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Internet Attorney: Guru Idiocy – How Big Egos Costs Business

By Internet Lawyer

For prospective clients, and even an Internet attorney, there are few things as annoying online as Internet marketers who believe that one or two successful product launches entitles them to mistreat everyone around them as lesser individuals.

Let me give you an example. Let’s call him Big Ego.

Big Ego purchased Website Legal Forms Generator software from one of my companies. He could afford to pay for an Internet lawyer to draft customized legal documents but decided to go for the inexpensive alternative instead. Not my call. Wouldn’t want him as a client (keep reading – you’ll understand why).

The first thing that Big Ego did was complain about the software and how much better it would be if he had developed it.

To be sure, Big Ego has developed software. However, Big Ego is not an Internet attorney. Also note that the software is the #1 of its kind on the Internet and has a refund request rate of less than one percent.

Big Ego didn’t stop there. He kept sending lengthy e-mails to client support and to me about how wonderful he was and how he would do things differently. Attempts to be nice simply resulted in more e-mails from Big Ego that soon took on an abusive tone. Why? Because we refused to re-develop our software in an entirely different platform based on his “expert” advice.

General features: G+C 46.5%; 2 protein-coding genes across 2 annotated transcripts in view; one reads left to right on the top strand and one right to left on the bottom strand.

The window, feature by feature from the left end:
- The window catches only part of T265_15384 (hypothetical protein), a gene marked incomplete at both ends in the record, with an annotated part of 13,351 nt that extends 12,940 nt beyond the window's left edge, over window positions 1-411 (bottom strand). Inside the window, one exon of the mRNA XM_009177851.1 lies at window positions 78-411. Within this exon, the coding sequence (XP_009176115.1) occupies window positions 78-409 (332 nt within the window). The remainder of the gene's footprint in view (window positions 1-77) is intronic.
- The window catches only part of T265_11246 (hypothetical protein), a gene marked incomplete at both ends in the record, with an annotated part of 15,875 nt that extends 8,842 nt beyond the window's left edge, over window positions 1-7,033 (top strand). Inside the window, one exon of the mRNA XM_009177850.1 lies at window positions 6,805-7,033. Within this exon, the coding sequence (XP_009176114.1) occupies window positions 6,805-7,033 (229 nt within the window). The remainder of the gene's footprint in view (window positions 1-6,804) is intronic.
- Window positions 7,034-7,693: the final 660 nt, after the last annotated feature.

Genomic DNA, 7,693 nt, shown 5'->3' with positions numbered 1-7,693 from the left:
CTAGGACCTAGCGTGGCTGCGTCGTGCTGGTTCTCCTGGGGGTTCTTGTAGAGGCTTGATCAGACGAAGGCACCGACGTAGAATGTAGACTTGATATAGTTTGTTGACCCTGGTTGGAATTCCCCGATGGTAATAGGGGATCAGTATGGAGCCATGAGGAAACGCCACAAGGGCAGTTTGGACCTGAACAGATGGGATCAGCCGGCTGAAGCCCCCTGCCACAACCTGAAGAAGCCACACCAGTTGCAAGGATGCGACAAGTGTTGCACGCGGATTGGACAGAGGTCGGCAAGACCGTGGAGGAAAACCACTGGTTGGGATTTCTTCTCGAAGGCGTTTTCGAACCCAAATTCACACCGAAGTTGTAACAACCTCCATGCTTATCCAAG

The abuse of client support was only toned down after it was pointed out that one of the people Big Ego was being mean to happened to be my wife.

Sadly, Big Ego isn’t unique.

I’ve been to Internet marketing events where “legends in their own minds” wouldn’t even speak with someone unless they knew that person was important. As an Internet attorney, I’ve laughed to see this include 1-hit wonders who snubbed decamillionaires and even a billionaire on the mistaken assumption that low-key meant unimportant.

When you consider how word-of-mouth works, imagine what it costs the Big Egos of the world in their businesses and reputations to mistreat the “little people.”

Think about this the next time you deal with someone’s client support or meet someone new at a marketing event. Those unknown to you have the ability to make or break your business. Be nice. It will serve you well and it is the right thing to do. And you don’t need an Internet attorney to tell you what’s the right thing to do when extending common courtesy to others.

Internet Lawyer: Consumer Advocate or Devil’s Advocate?

By Internet Lawyer

grandparentsSome cannot understand how one can simultaneously represent some of the biggest Internet info product marketers while attacking others for unethical conduct. A public relations stunt? Loose cannon? What the heck is going on?